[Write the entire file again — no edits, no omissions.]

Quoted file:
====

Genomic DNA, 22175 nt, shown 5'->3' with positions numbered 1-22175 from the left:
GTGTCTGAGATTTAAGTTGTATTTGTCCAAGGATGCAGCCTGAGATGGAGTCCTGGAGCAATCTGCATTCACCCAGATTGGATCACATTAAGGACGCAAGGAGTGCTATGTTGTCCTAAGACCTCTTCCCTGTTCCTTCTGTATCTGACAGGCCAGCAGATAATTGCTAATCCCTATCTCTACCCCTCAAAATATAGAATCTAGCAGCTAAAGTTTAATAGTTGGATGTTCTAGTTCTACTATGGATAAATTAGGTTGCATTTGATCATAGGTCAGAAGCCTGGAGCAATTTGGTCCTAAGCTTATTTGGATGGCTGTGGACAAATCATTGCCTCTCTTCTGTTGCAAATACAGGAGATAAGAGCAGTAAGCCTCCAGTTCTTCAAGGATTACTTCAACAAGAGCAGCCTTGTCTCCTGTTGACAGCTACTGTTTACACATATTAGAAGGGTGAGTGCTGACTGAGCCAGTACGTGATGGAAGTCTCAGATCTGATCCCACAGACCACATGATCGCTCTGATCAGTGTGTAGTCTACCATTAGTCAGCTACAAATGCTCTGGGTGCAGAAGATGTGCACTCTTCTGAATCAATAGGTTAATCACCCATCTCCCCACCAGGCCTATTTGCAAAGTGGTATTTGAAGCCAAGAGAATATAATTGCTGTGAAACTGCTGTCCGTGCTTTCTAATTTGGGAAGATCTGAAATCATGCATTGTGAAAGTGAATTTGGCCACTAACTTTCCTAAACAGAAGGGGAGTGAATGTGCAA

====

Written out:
Genomic DNA, 22175 nt, shown 5'->3' with positions numbered 1-22175 from the left:
GTGTCTGAGATTTAAGTTGTATTTGTCCAAGGATGCAGCCTGAGATGGAGTCCTGGAGCAATCTGCATTCACCCAGATTGGATCACATTAAGGACGCAAGGAGTGCTATGTTGTCCTAAGACCTCTTCCCTGTTCCTTCTGTATCTGACAGGCCAGCAGATAATTGCTAATCCCTATCTCTACCCCTCAAAATATAGAATCTAGCAGCTAAAGTTTAATAGTTGGATGTTCTAGTTCTACTATGGATAAATTAGGTTGCATTTGATCATAGGTCAGAAGCCTGGAGCAATTTGGTCCTAAGCTTATTTGGATGGCTGTGGACAAATCATTGCCTCTCTTCTGTTGCAAATACAGGAGATAAGAGCAGTAAGCCTCCAGTTCTTCAAGGATTACTTCAACAAGAGCAGCCTTGTCTCCTGTTGACAGCTACTGTTTACACATATTAGAAGGGTGAGTGCTGACTGAGCCAGTACGTGATGGAAGTCTCAGATCTGATCCCACAGACCACATGATCGCTCTGATCAGTGTGTAGTCTACCATTAGTCAGCTACAAATGCTCTGGGTGCAGAAGATGTGCACTCTTCTGAATCAATAGGTTAATCACCCATCTCCCCACCAGGCCTATTTGCAAAGTGGTATTTGAAGCCAAGAGAATATAATTGCTGTGAAACTGCTGTCCGTGCTTTCTAATTTGGGAAGATCTGAAATCATGCATTGTGAAAGTGAATTTGGCCACTAACTTTCCTAAACAGAAGGGGAGTGAATGTGCAA